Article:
Friday, December 1, 2017

Charisma ... is it Comeliness, Fame, or Both?

... or something else entirely?

I actually dislike the idea that Charisma represents "Comeliness" or physical beauty, and that is explicitly not what it is in my game. I've had this discussion a couple times at the table to address the assumption that Charisma =/= beauty, but of course it always crops up here and there in offhand assumptions. Not that beauty doesn't play into Charisma, but it is neither necessary or sufficient for high Charisma.

My basic take on Charisma is that it is "charm." Handsome people of course have a natural kind of charm--but it's not difficult to imagine a beautiful person who is so awkward and difficult to get along with that their Charisma actually comes off as "average" right? Likewise, is it difficult to consider a person who would not be considered generically beautiful, and yet when they speak, people are magnetically attracted to their sense of humor, of comedic timing, or just sheer energy? (Hence the table-conversations, pointing out that high Charisma is not just beauty, low Charisma not just ugliness).

(I recently found The Hall of Blue Illumination, a podcast about the setting/game Tekumel/Empire of the Petal Throne, and on Episode 6, around the 16:20 mark, is a discussion of Comeliness in the rules. ... Now, apparently, according to Victor J. Raymond, Comeliness (replacing Charisma in Empire of the Petal Throne) was not original to the rules; and M.A.R Barker, the game creator, did not think that Charisma should be a character abstraction, but should be an outgrowth of actual play; but that Comeliness, as a physical measure of beauty, was an objective thing that a character could possess regardless of the player, like Strength or Constitution. There's something to this as an explanation of the stat ... and I really enjoyed the discussion on the podcast about what Comeliness could do for a game, i.e. slavers or priests hunting for an exceptionally beautiful character ... but for my B/X game I think I still prefer Charisma as something less concrete than mere physical beauty).

Some years ago, I found a post somewhere in the OSR blogosphere (alas, I have no idea where I found it, and I can't give credit where it's due!) discussing Charisma as a measure of fame or reputation. The post suggested that perhaps Charisma should be malleable according to success or failure on dungeon expeditions, to represent Charisma as fame rather than personal charm. I took this and ran with it; so for several years, characters that ran through my dungeons gained 1 point of Charisma (max 18) for every successful expedition (no character deaths, big haul), lost 1 point of Charisma (min 3) for every failure (no wealth, several character deaths), or no change for a wash (good haul and several deaths, or no deaths but no haul). This counted only for "lead" characters--henchmen didn't gain or lose charisma.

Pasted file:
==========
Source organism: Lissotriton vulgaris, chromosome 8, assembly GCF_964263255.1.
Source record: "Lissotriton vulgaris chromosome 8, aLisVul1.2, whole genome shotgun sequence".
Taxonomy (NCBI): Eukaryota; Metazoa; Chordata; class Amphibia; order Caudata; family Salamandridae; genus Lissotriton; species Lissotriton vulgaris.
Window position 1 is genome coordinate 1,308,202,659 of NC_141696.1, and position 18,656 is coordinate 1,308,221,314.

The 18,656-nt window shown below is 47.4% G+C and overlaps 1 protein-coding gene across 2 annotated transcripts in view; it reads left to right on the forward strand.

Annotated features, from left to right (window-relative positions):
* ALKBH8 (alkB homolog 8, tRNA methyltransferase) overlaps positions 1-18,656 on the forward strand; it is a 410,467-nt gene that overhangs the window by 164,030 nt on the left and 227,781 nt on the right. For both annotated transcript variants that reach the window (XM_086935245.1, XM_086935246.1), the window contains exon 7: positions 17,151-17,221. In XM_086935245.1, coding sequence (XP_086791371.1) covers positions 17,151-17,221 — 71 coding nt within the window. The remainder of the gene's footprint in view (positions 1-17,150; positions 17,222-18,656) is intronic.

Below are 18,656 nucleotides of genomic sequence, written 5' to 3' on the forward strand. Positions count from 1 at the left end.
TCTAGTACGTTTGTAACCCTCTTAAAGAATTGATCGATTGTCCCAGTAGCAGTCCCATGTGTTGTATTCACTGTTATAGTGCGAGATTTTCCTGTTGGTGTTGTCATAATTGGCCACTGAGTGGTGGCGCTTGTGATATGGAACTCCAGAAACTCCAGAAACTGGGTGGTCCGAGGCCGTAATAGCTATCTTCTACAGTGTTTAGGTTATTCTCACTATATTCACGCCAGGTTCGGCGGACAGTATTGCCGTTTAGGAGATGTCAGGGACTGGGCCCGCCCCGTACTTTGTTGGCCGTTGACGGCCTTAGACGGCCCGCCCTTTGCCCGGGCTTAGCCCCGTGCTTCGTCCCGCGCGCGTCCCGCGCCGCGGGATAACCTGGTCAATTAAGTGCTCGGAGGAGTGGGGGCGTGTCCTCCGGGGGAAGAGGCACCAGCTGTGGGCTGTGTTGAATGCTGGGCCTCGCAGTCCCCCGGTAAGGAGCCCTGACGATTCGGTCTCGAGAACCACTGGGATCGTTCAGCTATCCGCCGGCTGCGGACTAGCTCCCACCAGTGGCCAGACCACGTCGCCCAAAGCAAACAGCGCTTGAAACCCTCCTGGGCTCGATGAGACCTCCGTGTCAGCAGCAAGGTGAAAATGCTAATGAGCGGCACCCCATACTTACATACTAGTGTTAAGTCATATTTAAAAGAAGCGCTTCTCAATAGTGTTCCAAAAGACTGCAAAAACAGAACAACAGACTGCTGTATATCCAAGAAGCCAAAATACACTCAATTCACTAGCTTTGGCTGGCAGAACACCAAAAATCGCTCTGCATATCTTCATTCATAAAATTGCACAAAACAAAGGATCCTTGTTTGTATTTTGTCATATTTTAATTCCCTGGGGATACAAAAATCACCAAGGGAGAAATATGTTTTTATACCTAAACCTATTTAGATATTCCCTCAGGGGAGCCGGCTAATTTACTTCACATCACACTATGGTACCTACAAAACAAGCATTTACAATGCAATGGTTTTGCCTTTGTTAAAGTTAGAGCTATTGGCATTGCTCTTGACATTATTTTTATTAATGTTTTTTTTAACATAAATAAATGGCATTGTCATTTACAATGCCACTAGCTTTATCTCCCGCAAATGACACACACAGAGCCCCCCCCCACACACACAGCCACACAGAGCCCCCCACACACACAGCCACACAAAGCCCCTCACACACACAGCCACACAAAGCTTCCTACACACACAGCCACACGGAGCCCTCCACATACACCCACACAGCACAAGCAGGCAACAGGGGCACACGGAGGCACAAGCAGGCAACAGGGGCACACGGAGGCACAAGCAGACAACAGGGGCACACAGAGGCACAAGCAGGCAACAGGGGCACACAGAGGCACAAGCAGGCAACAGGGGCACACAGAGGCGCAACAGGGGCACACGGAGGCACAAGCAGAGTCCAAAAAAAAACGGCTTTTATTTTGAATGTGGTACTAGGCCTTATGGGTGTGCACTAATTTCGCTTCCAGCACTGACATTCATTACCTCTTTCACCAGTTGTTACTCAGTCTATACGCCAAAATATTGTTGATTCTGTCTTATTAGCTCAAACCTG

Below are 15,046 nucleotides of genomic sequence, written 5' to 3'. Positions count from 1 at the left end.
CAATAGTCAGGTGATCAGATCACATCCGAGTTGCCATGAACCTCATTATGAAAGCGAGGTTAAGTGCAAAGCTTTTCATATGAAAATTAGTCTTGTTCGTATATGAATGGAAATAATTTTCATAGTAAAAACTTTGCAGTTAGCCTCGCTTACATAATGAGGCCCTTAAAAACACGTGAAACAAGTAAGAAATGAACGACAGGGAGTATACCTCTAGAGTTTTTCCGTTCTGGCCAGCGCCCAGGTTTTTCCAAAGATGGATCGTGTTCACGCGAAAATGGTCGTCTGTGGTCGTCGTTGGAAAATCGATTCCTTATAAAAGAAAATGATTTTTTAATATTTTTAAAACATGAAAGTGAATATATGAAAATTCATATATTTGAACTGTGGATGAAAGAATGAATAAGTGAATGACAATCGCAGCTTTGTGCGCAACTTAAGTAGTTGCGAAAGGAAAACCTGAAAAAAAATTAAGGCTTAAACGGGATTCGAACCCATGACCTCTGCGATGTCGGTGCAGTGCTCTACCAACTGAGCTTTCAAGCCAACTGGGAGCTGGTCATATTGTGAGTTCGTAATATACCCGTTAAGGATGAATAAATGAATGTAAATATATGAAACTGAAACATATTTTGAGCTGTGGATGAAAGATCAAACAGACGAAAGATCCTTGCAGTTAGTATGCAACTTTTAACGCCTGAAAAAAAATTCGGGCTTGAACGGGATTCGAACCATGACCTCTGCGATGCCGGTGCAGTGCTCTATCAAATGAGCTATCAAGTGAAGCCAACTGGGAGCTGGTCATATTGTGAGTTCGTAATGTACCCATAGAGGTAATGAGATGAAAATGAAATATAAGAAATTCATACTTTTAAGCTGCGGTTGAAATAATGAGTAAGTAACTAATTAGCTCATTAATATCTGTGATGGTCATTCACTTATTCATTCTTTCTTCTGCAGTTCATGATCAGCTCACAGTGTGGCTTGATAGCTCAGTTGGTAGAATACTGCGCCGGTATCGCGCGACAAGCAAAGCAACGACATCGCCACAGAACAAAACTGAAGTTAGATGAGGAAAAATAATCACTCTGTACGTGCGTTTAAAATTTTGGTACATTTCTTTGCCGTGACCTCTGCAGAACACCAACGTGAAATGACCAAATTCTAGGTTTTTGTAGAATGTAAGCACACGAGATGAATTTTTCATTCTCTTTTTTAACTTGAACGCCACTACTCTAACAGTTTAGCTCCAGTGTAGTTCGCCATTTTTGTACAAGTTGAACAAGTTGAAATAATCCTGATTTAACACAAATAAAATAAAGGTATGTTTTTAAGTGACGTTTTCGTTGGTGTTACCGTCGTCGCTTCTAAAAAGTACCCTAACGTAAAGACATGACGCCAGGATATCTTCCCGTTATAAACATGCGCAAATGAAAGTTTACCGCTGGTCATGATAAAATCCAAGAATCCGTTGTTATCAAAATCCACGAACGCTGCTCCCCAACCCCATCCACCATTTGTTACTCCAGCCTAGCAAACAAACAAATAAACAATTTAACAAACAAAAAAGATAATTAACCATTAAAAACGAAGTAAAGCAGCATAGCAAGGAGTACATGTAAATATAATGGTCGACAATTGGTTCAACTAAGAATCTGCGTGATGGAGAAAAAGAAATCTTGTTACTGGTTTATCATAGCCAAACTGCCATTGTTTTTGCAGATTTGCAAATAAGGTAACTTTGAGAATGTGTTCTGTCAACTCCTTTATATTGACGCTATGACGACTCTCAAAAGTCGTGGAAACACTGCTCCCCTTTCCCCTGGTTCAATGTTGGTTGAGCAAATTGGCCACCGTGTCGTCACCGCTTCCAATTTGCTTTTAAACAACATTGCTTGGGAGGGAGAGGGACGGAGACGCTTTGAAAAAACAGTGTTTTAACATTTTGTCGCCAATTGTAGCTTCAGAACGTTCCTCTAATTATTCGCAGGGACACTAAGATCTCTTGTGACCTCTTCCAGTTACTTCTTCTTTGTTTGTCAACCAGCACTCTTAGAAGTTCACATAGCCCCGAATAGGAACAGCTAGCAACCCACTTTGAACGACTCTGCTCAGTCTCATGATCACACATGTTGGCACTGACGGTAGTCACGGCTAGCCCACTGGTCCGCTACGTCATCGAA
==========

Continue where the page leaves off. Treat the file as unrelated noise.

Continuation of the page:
I like this rule because it represents well what I think of Charisma, but it has ultimately flattened a part of the game--whenever I turn to certain "old-hand" characters these days to ask for Charisma, I get the same answer: "18". Furthermore, I haven't been using this rule at all in the Greyhame Game ... and that's actually why I'm posting this, because I had a question from one of my old-hand players as to whether I would boost certain recent good hauls with higher Charisma? He offered a suggestion to look at it as fame or renown, a something separate from the attribute as Charisma, and I thought I'd hash something out here.


Local Reputation (as local as your referee wants it, be it per bar, per neighborhood, per town, per region, etc.)--roll only for the "captain" of the expedition, if any was elected; otherwise, roll once for one random character who participated

Returning from a Successful Expedition (no character deaths && good haul):
1 - reactions +1 (+4 max)
2 - retainer morale +1 (11 max)
3 - no. retainers +1
4 - basic equipment costs -5% (-50% max)
5 - major services cost -10% (e.g. hiring sages or armorers ... -25% max)
6 - owed one favor (referee discretion, not "worth" more than 1000 gp)
7 - infatuation (someone in town falls for you, for good or ill)
8 - gain attention of Thieves' Guild (referee discretion!)
9 - debt forgiven (1000-6000 gp; OR reactions +1 if no debt owed)
10 - attentions of a patron (referee discretion, but it should be positive)
11 - awesome parties (x2 xp from carousing)
12 - life of the party (x2 gp cost for carousing)

Returning from a Failed Expedition (1+ character deaths && poor or worse haul of loot):
1 - reactions -1 (-4 min)
2 - retainer morale -1 (4 min)
3 - no. retainers -1 (0 min)
4 - basic equipment costs +5% (+50% max)
5 - major services cost +10% (+25% max)
6 - evil reputation (would-be hirelings must roll "accept" twice before taking on with you)
7 - disinterest (someone who was interested in you moves on / you get snubbed in some way)
8 - lose attention of Thieves' Guild / gain attention of loan shark
9 - debt exacerbated--pay now, or owe an extra 50%, and if you don't pay up soon, to jail with you! (if no debt, -1 reactions)
10 - lose patron (if you don't have a patron, gain a bad reputation, e.g. patrons think twice before taking you on as a client)
11 - shunned (1/2 xp from carousing)
12 - ostracized (can't carouse at all!)

This is a rough draft, of course. Is granting it to just the captain too limited? Do d12 rolls offer too many options? Is adding yet another thing to the game too complicating (I would hope that d12 rolls granting 1 addition to a character sheet is better than coming up with some new score to keep track of ... but I don't know.)

Anyway, I'll likely try this out the next Greyhame Game in some way

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